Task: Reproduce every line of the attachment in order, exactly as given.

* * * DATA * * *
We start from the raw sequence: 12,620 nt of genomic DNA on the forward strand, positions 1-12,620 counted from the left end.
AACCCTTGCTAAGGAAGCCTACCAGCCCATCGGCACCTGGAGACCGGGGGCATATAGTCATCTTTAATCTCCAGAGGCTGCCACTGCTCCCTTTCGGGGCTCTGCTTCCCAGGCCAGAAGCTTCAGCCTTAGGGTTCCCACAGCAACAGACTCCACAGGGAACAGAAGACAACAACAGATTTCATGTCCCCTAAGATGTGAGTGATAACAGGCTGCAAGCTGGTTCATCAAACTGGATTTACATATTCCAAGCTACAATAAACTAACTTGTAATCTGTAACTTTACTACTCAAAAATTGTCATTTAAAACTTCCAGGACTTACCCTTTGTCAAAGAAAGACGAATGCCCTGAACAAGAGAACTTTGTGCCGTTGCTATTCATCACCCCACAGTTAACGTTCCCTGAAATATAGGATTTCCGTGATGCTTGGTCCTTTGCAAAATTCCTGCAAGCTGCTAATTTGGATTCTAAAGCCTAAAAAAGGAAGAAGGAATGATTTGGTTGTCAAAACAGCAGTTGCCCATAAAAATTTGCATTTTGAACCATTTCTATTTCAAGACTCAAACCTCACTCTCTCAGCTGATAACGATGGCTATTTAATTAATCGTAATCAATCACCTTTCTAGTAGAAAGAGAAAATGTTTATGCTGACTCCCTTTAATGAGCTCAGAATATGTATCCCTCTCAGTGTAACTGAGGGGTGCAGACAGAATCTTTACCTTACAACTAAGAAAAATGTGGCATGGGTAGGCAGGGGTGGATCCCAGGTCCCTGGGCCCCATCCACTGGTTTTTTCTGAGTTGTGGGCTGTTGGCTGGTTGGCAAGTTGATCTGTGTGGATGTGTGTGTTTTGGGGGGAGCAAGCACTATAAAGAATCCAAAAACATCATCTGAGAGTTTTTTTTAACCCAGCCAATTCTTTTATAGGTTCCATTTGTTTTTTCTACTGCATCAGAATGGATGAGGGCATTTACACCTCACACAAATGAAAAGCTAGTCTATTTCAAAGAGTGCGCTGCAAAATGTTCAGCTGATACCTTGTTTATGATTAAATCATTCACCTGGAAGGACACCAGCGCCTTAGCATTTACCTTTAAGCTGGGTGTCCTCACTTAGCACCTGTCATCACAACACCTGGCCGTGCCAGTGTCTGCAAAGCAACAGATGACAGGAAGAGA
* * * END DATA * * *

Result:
We start from the raw sequence: 12,620 nt of genomic DNA on the forward strand, positions 1-12,620 counted from the left end.
AACCCTTGCTAAGGAAGCCTACCAGCCCATCGGCACCTGGAGACCGGGGGCATATAGTCATCTTTAATCTCCAGAGGCTGCCACTGCTCCCTTTCGGGGCTCTGCTTCCCAGGCCAGAAGCTTCAGCCTTAGGGTTCCCACAGCAACAGACTCCACAGGGAACAGAAGACAACAACAGATTTCATGTCCCCTAAGATGTGAGTGATAACAGGCTGCAAGCTGGTTCATCAAACTGGATTTACATATTCCAAGCTACAATAAACTAACTTGTAATCTGTAACTTTACTACTCAAAAATTGTCATTTAAAACTTCCAGGACTTACCCTTTGTCAAAGAAAGACGAATGCCCTGAACAAGAGAACTTTGTGCCGTTGCTATTCATCACCCCACAGTTAACGTTCCCTGAAATATAGGATTTCCGTGATGCTTGGTCCTTTGCAAAATTCCTGCAAGCTGCTAATTTGGATTCTAAAGCCTAAAAAAGGAAGAAGGAATGATTTGGTTGTCAAAACAGCAGTTGCCCATAAAAATTTGCATTTTGAACCATTTCTATTTCAAGACTCAAACCTCACTCTCTCAGCTGATAACGATGGCTATTTAATTAATCGTAATCAATCACCTTTCTAGTAGAAAGAGAAAATGTTTATGCTGACTCCCTTTAATGAGCTCAGAATATGTATCCCTCTCAGTGTAACTGAGGGGTGCAGACAGAATCTTTACCTTACAACTAAGAAAAATGTGGCATGGGTAGGCAGGGGTGGATCCCAGGTCCCTGGGCCCCATCCACTGGTTTTTTCTGAGTTGTGGGCTGTTGGCTGGTTGGCAAGTTGATCTGTGTGGATGTGTGTGTTTTGGGGGGAGCAAGCACTATAAAGAATCCAAAAACATCATCTGAGAGTTTTTTTTAACCCAGCCAATTCTTTTATAGGTTCCATTTGTTTTTTCTACTGCATCAGAATGGATGAGGGCATTTACACCTCACACAAATGAAAAGCTAGTCTATTTCAAAGAGTGCGCTGCAAAATGTTCAGCTGATACCTTGTTTATGATTAAATCATTCACCTGGAAGGACACCAGCGCCTTAGCATTTACCTTTAAGCTGGGTGTCCTCACTTAGCACCTGTCATCACAACACCTGGCCGTGCCAGTGTCTGCAAAGCAACAGATGACAGGAAGAGA